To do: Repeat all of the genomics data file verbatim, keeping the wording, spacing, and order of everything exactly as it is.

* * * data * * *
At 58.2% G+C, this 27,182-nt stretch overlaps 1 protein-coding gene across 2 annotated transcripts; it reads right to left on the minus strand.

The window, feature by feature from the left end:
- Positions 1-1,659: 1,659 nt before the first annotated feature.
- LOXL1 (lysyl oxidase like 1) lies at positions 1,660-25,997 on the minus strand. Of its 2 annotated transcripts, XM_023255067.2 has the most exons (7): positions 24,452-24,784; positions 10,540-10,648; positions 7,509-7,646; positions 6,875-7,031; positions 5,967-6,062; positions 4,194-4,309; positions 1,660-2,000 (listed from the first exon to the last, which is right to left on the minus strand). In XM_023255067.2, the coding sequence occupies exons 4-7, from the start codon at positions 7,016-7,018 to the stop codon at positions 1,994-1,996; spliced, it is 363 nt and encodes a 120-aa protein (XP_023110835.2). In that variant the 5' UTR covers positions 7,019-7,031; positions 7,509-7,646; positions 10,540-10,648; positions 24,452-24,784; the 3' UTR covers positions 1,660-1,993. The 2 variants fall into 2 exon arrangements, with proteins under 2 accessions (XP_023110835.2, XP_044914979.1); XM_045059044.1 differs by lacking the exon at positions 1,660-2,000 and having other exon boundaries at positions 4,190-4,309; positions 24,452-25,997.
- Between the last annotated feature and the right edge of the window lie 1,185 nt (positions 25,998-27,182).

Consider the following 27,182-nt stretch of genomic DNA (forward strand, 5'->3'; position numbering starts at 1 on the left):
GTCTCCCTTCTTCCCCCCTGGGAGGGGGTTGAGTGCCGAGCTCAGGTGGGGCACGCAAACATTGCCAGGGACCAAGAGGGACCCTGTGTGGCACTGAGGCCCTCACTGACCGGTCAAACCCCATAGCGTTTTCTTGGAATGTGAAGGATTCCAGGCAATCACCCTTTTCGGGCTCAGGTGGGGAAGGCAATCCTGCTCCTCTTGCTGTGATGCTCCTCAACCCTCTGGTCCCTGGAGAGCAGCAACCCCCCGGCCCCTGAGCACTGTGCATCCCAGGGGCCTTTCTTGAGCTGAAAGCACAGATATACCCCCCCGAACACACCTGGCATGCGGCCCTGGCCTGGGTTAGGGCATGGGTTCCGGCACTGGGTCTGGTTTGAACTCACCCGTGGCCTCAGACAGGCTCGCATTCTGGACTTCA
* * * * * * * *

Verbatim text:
At 58.2% G+C, this 27,182-nt stretch overlaps 1 protein-coding gene across 2 annotated transcripts; it reads right to left on the minus strand.

The window, feature by feature from the left end:
- Positions 1-1,659: 1,659 nt before the first annotated feature.
- LOXL1 (lysyl oxidase like 1) lies at positions 1,660-25,997 on the minus strand. Of its 2 annotated transcripts, XM_023255067.2 has the most exons (7): positions 24,452-24,784; positions 10,540-10,648; positions 7,509-7,646; positions 6,875-7,031; positions 5,967-6,062; positions 4,194-4,309; positions 1,660-2,000 (listed from the first exon to the last, which is right to left on the minus strand). In XM_023255067.2, the coding sequence occupies exons 4-7, from the start codon at positions 7,016-7,018 to the stop codon at positions 1,994-1,996; spliced, it is 363 nt and encodes a 120-aa protein (XP_023110835.2). In that variant the 5' UTR covers positions 7,019-7,031; positions 7,509-7,646; positions 10,540-10,648; positions 24,452-24,784; the 3' UTR covers positions 1,660-1,993. The 2 variants fall into 2 exon arrangements, with proteins under 2 accessions (XP_023110835.2, XP_044914979.1); XM_045059044.1 differs by lacking the exon at positions 1,660-2,000 and having other exon boundaries at positions 4,190-4,309; positions 24,452-25,997.
- Between the last annotated feature and the right edge of the window lie 1,185 nt (positions 25,998-27,182).

Consider the following 27,182-nt stretch of genomic DNA (forward strand, 5'->3'; position numbering starts at 1 on the left):
GTCTCCCTTCTTCCCCCCTGGGAGGGGGTTGAGTGCCGAGCTCAGGTGGGGCACGCAAACATTGCCAGGGACCAAGAGGGACCCTGTGTGGCACTGAGGCCCTCACTGACCGGTCAAACCCCATAGCGTTTTCTTGGAATGTGAAGGATTCCAGGCAATCACCCTTTTCGGGCTCAGGTGGGGAAGGCAATCCTGCTCCTCTTGCTGTGATGCTCCTCAACCCTCTGGTCCCTGGAGAGCAGCAACCCCCCGGCCCCTGAGCACTGTGCATCCCAGGGGCCTTTCTTGAGCTGAAAGCACAGATATACCCCCCCGAACACACCTGGCATGCGGCCCTGGCCTGGGTTAGGGCATGGGTTCCGGCACTGGGTCTGGTTTGAACTCACCCGTGGCCTCAGACAGGCTCGCATTCTGGACTTCA